Stories surround us. Before books, scrolls, tablets, cave walls and even our species’ ability to communicate, we used stories to teach, to show, to represent. Every fable, every legend, every tall tale and epic provide a colourful glimpse into the history and explore human creativity. Heroes and villains leap from the imaginations of storytellers and represent the worst and best of humanity with their actions and conflict. To partake in storytelling is to invest in one’s culture and nothing lasts without investment.
When written language replaced cave drawings, it gave birth to documentation – a method to preserve the past. In an effort to organise collections of documents, libraries were built. After the printing press was invented, books and pages slowly replaced the scrolls and tablets lining the library shelves. The modern era brought with it digitisation, computerisation and a new world behind screens, accessible through touch alone.
Through the ages, storytelling formed a large part of many childhoods. The stories told to children – the books made for them – are fantastical and idealised with larger than life figures or everyday people accomplishing inspiring feats and assuming positions of power. As impressionable as children are, they see themselves in the books they read and as such believe themselves capable of many things – an important quality.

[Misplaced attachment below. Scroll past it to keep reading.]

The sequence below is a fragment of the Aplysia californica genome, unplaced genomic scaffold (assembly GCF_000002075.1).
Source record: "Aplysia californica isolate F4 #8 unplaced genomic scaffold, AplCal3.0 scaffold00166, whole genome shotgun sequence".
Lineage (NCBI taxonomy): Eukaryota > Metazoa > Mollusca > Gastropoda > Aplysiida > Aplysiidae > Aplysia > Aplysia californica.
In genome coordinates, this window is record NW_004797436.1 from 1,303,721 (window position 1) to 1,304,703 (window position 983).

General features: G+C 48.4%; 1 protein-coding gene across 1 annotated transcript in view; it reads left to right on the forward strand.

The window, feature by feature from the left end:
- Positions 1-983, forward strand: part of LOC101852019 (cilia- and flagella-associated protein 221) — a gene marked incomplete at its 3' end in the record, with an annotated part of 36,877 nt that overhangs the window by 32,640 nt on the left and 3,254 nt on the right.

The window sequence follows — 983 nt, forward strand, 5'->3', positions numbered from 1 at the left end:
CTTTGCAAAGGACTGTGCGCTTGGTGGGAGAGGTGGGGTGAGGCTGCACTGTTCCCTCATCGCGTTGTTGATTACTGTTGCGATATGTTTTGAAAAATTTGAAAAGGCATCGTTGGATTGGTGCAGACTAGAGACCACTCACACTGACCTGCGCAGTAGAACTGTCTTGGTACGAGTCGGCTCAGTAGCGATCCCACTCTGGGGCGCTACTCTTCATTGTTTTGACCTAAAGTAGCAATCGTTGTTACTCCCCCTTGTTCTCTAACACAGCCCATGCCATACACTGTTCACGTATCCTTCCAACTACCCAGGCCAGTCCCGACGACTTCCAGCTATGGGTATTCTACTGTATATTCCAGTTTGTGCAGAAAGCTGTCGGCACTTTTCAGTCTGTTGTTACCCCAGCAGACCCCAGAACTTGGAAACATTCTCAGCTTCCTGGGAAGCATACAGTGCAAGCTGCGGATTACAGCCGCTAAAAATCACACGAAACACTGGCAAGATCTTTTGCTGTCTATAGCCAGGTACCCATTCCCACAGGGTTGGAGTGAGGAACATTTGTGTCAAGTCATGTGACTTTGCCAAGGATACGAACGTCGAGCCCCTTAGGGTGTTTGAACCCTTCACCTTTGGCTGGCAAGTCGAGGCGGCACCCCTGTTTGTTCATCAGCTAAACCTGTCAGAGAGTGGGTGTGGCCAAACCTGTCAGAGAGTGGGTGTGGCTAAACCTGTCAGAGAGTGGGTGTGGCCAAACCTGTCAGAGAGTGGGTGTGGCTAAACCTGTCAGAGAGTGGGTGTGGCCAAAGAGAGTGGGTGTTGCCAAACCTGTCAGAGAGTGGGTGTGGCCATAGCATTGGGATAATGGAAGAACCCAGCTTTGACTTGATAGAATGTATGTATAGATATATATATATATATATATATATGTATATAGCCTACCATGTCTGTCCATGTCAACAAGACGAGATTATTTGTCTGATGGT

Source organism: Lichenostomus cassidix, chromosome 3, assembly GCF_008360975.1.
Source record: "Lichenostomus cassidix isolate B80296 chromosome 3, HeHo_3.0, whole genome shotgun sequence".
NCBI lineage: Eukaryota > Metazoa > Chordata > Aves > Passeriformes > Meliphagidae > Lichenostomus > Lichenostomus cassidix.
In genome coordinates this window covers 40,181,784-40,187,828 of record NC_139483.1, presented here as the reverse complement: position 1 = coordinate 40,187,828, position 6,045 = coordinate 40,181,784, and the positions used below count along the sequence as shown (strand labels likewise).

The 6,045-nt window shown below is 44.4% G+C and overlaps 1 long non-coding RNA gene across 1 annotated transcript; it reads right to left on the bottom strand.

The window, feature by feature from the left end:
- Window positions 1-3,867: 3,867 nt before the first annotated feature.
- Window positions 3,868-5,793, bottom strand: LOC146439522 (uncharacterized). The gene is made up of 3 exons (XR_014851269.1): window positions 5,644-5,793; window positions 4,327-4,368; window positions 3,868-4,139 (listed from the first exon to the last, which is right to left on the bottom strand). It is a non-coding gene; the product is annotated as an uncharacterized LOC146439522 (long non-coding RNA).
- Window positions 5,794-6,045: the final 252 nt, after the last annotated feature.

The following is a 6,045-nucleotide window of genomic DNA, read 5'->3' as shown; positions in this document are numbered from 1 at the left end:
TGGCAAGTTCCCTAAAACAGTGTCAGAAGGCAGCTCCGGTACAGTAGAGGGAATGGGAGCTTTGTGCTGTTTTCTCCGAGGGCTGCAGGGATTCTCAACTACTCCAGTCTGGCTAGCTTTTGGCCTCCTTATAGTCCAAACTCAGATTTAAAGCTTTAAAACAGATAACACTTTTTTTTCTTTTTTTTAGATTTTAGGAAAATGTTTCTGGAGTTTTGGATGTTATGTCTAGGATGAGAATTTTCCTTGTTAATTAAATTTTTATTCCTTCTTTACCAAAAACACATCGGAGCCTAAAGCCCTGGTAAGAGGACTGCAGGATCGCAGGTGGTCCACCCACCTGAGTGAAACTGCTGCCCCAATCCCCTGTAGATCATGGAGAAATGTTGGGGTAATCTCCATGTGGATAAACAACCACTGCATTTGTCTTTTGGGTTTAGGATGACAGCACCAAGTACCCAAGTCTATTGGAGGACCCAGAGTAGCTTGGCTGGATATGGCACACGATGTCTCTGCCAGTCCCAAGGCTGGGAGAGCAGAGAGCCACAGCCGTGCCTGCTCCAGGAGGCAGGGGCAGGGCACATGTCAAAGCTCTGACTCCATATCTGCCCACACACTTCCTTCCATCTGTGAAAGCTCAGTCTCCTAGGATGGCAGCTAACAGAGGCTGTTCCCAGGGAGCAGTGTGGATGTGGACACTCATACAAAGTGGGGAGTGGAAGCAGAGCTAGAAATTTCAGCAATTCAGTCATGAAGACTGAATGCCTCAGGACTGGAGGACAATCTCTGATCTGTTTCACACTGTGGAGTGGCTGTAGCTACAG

However, in the western world, less than 25% of published books feature people of colour and indigenous descent. Simone Adjei and Elisha Carlos seek to change this with their startup: iReadify. The principle behind the work of these two accomplished educators is closing the glaring gap in representation in children’s books and showing black, latin and indigenous children reflections of themselves in books – and positive ones at that.
In the future, iReadify plans to launch a digital library accessible around the globe that compiles books made by BIPOC authors about BIPOC characters for BIPOC children. To this cause, the founders have partnered with numerous authors of diverse backgrounds to feature their books when the website is launched. In providing such content, Adjei and Carlos believe children will see themselves and people who look like them and be instilled with that all important desire to reach the skies.
iReadify, a multicultural children’s book company created for Black, Indigenous and People of Colour (BIPOC). The company will launch in December 2020.
We have partnered with several book publishers to bring audiobooks representing Black, Indigenous and People of Colour to the general public. We need your support to get 10,000 books on the website.